Queen’s Platinum Jubilee

Her Majesty the Queen will be enjoying her platinum anniversary during the first week in June, from the 2nd until the 5th.  There will celebrations throughout the United Kingdom and the Commonwealth, which of course includes Australia.

While the date marks the platinum anniversary, her coronation came later, 2nd June 1953. Events and activities for her platinum may also be held at any time throughout this year.

Her first visit to Tasmania occurred in February 1954 when she was invited to open the Tasmanian Parliament. The Queen was accompanied by her husband, The Duke of Edinburgh, Prince Philip.

The Queen was the first child of King George VI and Queen Elizabeth. She did not expect to become monarch so soon, if ever.  She was third in line, after her uncle, Edward, The Prince of Wales and her father, the Duke of York.  She and Philip married 20th November 1947 at Westminster Abbey.  Her husband, the Duke of Edenborough died 9th April 2021, three months shy of his 100th birthday.

Among many activities across Australia to highlight the occasion will see iconic buildings and monuments illuminated in royal purple during those four major days.  Government House Tasmania was similarly illuminated on 6th February this year to mark Accession Day. Also on that day, there was as church service at St David’s Cathedral and the hosting of a reception at Government House, the day following.

What dramatically intervened in her life was the Constitutional crises involving Edward the Prince of Wales and Mrs Wallis Simpson. The affair ended in controversy when Edward, the king abdicated in 1936. This meant that his younger brother George had the throne forced on him, a role he had not preferred to have inherited. The reluctant Prince, then known as Albert, proved to be a great king.

The King did not enjoy good health and underwent an operation and afterwards appeared though weak, fitter. His illness continued and it was obvious he was dying of cancer. At this time Princess Elizabeth and the Duke had two young children, Charles and Anne. For a number of months the King prevailed. On the 31st January 29t 1951 the King waved goodbye to his daughter and son-in-law from the London Airport. They were off to a tour of East Africa.  In the small hours of 6th February 1952 the King died.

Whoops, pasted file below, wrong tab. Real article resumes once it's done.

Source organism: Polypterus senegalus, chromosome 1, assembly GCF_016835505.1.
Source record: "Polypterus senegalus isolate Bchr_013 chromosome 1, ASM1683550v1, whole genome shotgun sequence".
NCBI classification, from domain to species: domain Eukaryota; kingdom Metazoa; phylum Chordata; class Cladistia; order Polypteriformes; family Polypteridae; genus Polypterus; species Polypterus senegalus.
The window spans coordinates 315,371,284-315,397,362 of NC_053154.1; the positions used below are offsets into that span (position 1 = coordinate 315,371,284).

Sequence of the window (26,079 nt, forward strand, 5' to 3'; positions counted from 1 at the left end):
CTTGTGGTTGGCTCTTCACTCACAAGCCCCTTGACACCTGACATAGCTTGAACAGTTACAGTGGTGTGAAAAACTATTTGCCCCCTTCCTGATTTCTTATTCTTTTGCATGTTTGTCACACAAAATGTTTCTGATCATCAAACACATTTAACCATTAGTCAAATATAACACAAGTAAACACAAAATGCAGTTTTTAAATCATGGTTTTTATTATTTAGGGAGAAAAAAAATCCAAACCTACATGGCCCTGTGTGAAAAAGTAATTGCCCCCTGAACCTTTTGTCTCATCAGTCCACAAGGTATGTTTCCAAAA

The young couple were enjoying a stay at a hunting lodge, a wedding present from the inhabitants of Kenya, when the news of the death of her father, was received. She had planned to move on to Australia and New Zealand, but she immediately drafted apologies herself. One vital chore she had, as now monarch, was to declare as Queen, how she would be known. Her full name is Elizabeth Alexandra May.  Her title would now be Elizabeth the Second, by the Grace of God, Queen of the United Kingdom and Northern Ireland.

In 2022, she is also the Queen of 14 Commonwealth Countries and Head of the Commonwealth of Nations.  He has the title, “Defender of the Faith”.

By the time of her crowning in June 1953 she was the celebrated monarch of nearly a quarter of human beings then living on earth.  She was crowned against the setting of Handel’s, Zadok the Priest and Nathan the Prophet.

Australia’s first visit of the royal couple was when they arrived in Sydney 3rd February 1954 and later, on Saturday 20th February 10:30 am, the royal yacht Gothic berthed into Hobart where their hectic and extensive tour of Tasmania began. Upon arrival they were met and addressed by the Lord Mayor of Hobart, Sir Richard Harris and Lady Harris, at the Town Hall. It was on the Monday that Her Majesty opened the fifth session of the 30th Parliament of Tasmania, which was followed by a Garden Party at Government House. The media on the day said that 150,000 people lined the city streets as the royal couple proceeded from Parliament House to Government House. On the way in Stoke Street, a little Dutch girl, Jeltje Folkerts, in national costume, was waiting with a bouquet of roses as a tribute of loyalty from the New Australians.  The Queen’s car halted, the Queen leaned over and accepted the bouquet with a warm smile.

On the Tuesday they departed from Cambridge aerodrome to fly to Wynyard and from there visited, Burnie, Ulverstone, Devonport and Launceston.  They flew out of Western Junction aerodrome to Essendon, for Melbourne and for elsewhere.

It was part of a six month tour, so that the new Queen could meet her people world-wide.